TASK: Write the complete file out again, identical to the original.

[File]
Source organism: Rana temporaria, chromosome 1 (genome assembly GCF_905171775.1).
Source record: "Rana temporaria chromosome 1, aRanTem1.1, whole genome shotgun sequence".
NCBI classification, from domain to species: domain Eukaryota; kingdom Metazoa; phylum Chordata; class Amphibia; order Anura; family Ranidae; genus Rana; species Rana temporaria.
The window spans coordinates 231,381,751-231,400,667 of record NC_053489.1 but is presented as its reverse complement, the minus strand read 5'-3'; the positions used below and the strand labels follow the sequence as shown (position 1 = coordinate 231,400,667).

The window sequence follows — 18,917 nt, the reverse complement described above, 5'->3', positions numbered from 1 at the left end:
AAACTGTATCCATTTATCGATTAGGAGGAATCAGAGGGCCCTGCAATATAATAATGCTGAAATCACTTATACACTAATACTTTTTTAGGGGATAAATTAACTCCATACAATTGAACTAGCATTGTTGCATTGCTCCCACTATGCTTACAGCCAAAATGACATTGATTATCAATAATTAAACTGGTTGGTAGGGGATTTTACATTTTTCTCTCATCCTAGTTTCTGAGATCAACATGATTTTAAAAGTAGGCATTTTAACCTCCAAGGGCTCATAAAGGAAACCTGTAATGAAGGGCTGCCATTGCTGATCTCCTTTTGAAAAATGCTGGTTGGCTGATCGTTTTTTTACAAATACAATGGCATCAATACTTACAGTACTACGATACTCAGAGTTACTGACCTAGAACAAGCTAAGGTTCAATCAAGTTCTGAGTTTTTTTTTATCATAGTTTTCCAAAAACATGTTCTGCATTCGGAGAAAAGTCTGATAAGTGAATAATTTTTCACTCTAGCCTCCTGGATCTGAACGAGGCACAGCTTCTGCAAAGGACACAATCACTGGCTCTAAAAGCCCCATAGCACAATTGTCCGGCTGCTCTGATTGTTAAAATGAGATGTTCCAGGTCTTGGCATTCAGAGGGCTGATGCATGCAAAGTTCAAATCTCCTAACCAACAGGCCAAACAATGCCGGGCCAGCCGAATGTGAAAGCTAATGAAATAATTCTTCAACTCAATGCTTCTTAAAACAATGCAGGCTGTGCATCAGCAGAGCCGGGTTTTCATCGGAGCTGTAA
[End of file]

Source organism: Rana temporaria, chromosome 1 (genome assembly GCF_905171775.1).
Source record: "Rana temporaria chromosome 1, aRanTem1.1, whole genome shotgun sequence".
NCBI classification, from domain to species: domain Eukaryota; kingdom Metazoa; phylum Chordata; class Amphibia; order Anura; family Ranidae; genus Rana; species Rana temporaria.
The window spans coordinates 231,381,751-231,400,667 of record NC_053489.1 but is presented as its reverse complement, the minus strand read 5'-3'; the positions used below and the strand labels follow the sequence as shown (position 1 = coordinate 231,400,667).

The window sequence follows — 18,917 nt, the reverse complement described above, 5'->3', positions numbered from 1 at the left end:
AAACTGTATCCATTTATCGATTAGGAGGAATCAGAGGGCCCTGCAATATAATAATGCTGAAATCACTTATACACTAATACTTTTTTAGGGGATAAATTAACTCCATACAATTGAACTAGCATTGTTGCATTGCTCCCACTATGCTTACAGCCAAAATGACATTGATTATCAATAATTAAACTGGTTGGTAGGGGATTTTACATTTTTCTCTCATCCTAGTTTCTGAGATCAACATGATTTTAAAAGTAGGCATTTTAACCTCCAAGGGCTCATAAAGGAAACCTGTAATGAAGGGCTGCCATTGCTGATCTCCTTTTGAAAAATGCTGGTTGGCTGATCGTTTTTTTACAAATACAATGGCATCAATACTTACAGTACTACGATACTCAGAGTTACTGACCTAGAACAAGCTAAGGTTCAATCAAGTTCTGAGTTTTTTTTTATCATAGTTTTCCAAAAACATGTTCTGCATTCGGAGAAAAGTCTGATAAGTGAATAATTTTTCACTCTAGCCTCCTGGATCTGAACGAGGCACAGCTTCTGCAAAGGACACAATCACTGGCTCTAAAAGCCCCATAGCACAATTGTCCGGCTGCTCTGATTGTTAAAATGAGATGTTCCAGGTCTTGGCATTCAGAGGGCTGATGCATGCAAAGTTCAAATCTCCTAACCAACAGGCCAAACAATGCCGGGCCAGCCGAATGTGAAAGCTAATGAAATAATTCTTCAACTCAATGCTTCTTAAAACAATGCAGGCTGTGCATCAGCAGAGCCGGGTTTTCATCGGAGCTGTAA